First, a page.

Viewpoints

To get things done in California, listen more than you talk

You can credit developer Nelson Rising for Los Angeles’ Library Tower, which had been the the tallest building in California until last year. It has now been surpassed by the new Wilshire Grand Center.
You can credit developer Nelson Rising for Los Angeles’ Library Tower, which had been the the tallest building in California until last year. It has now been surpassed by the new Wilshire Grand Center. Sun-Sentinel file

What do we do now, Nelson Rising?

I pose that question not just because no Californian is better than Nelson Rising – developer, lawyer, civic leader – at navigating our state’s complexities.

“What do we do now?” is also the question that concludes the 1972 film “The Candidate,” in which Robert Redford plays an idealistic U.S. Senate candidate corrupted by the campaign. Rising, who ran John Tunney’s 1970 U.S. Senate campaign, was a producer. When Redford wins unexpectedly, he plaintively asks his campaign manager, “What do we do now?” The manager has no answer.

Fortunately, Rising, 75, has some reassuring answers about today’s California. And if you don’t know the name Nelson Rising, don’t worry – that’s the point.

Rising’s story is about all the big things you can get done in California if you’re willing to listen more than you talk, and don’t care much about credit.

Rising has done more big things than can fit in a short column. You could start with downtown L.A.’s Library Tower, long the tallest building in the state (it’s now being surpassed by the new Wilshire Grand Center). You could throw in Playa Vista (the heart of L.A.’s Silicon Beach), and add San Francisco’s Mission Bay, the largest mixed-use development in that city’s history.

But you’d be leaving out major developments like the mixed-use Santa Fe towers in San Diego and Orange County’s planned community, Coto de Caza. (“He is to blame for The Real Housewives of Orange County,” says Rising’s son Chris.) And buildings are only part of the legacy. Rising managed the campaign of Tom Bradley, L.A.’s transformational mayor, and during a Northern California stint, chaired the Federal Reserve Bank of San Francisco and the Bay Area Council.

Rising’s career stands as a rejoinder to the maddening conventional wisdom of today’s California: That you can’t do big things because our state is too complicated and expensive. Any big project requires dealing with too many different constituencies. Who has time to talk with everyone, much less accommodate all the stakeholders?

Rising makes time.

Rising says that if you’re willing to talk with everybody and to accommodate every opponent, you can still accomplish great things. That’s not conventional wisdom today, when contests are often about rallying one’s base of supporters while discouraging one’s opponents.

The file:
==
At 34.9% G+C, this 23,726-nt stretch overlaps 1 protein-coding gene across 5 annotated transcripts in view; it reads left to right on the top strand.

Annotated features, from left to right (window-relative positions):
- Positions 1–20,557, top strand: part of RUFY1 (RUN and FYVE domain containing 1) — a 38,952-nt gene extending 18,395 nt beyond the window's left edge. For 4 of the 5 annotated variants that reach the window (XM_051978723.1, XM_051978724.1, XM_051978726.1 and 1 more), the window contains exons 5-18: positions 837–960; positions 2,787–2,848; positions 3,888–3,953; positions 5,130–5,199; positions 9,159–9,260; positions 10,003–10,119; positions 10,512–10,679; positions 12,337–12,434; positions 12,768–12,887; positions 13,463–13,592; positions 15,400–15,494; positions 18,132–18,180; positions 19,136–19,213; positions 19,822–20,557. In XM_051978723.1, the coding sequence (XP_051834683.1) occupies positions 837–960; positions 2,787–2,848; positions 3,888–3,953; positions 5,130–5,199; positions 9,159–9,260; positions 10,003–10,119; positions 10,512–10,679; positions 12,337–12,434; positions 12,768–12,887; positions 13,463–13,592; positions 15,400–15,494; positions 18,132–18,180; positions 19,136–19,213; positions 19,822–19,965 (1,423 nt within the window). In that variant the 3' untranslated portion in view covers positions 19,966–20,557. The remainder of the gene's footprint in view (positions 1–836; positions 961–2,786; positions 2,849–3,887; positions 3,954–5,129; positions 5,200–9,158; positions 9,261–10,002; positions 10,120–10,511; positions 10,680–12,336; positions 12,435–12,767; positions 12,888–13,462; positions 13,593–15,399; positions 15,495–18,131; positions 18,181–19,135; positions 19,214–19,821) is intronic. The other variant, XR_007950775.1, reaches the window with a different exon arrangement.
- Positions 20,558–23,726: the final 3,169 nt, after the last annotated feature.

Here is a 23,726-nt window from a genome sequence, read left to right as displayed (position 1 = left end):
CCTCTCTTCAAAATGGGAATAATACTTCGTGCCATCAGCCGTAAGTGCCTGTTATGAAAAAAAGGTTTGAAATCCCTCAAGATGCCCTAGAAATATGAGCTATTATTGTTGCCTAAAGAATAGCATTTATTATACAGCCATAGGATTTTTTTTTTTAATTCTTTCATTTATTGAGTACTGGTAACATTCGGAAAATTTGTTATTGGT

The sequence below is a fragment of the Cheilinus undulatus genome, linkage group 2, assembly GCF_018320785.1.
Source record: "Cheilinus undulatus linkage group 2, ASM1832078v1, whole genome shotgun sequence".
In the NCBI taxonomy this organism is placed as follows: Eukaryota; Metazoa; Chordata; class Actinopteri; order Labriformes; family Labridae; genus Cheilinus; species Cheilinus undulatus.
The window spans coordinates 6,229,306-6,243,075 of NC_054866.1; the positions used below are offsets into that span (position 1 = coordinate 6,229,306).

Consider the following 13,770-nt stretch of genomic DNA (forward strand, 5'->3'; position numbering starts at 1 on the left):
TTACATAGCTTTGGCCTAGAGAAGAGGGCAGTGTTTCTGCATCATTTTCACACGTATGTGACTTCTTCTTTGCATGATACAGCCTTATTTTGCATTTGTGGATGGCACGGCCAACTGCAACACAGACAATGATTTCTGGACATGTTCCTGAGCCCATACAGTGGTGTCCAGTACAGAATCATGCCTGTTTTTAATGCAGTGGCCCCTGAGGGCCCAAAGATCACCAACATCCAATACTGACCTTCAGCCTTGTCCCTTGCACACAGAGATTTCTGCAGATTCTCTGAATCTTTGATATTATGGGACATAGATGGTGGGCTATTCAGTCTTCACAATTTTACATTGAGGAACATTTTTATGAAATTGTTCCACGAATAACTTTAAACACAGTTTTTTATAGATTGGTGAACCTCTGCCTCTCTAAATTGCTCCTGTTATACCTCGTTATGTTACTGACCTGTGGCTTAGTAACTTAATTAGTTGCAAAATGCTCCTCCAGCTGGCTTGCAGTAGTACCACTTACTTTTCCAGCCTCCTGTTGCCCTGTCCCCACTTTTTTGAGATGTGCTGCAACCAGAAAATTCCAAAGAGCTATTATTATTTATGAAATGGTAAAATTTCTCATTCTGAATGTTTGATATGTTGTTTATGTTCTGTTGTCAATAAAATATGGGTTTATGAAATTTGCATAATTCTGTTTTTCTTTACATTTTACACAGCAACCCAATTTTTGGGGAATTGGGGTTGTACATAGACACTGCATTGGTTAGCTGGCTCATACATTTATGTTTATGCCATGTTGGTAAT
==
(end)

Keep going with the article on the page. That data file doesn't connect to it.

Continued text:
“I enjoy communication, and the best part of communication is listening,” says Rising, adding: “I always start the conversation by asking, ‘What’s your concern? Why don’t you want me to do this development? And if I can figure out a way to solve your concern, will you be supportive of it?’ 

Such modesty makes Rising the polar opposite of the real estate developer in the White House. Rising’s parents never attended college; he went from Glendale to UCLA on scholarship. He’s been married to the same woman for 53 years.

Embracing conversation and complexity explain Rising’s other successes. He made the Library Tower happen via a complicated swap of air rights between the project and L.A.’s Central Library. To win support for Playa Vista, he met with skeptical Westchester homeowners in their living rooms.

In San Francisco’s Mission Bay, Rising, then CEO of Catellus, took over a troubled development and satisfied local concerns with affordable housing and a 43-acre donation to UC San Francisco. The development was ultimately approved without opposition or environmental litigation. San Francisco even named a Mission Bay street after the L.A. developer – Nelson Rising Lane.

Today, Rising and his son focus on remaking older buildings so they produce less carbon and incorporate technology. The firm is working in L.A., San Diego and San Francisco (and eyeing Sacramento). He’s bullish on California.

“The state’s economy is poised to keep exceeding the country,” he says.

So what do we do now, California? We follow Rising’s singular example: Listen to each other – and recommit to doing big things that endure.

Joe Mathews writes the Connecting California column for Zócalo Public Square. He can be contacted at joe@zocalopublicsquare.org.

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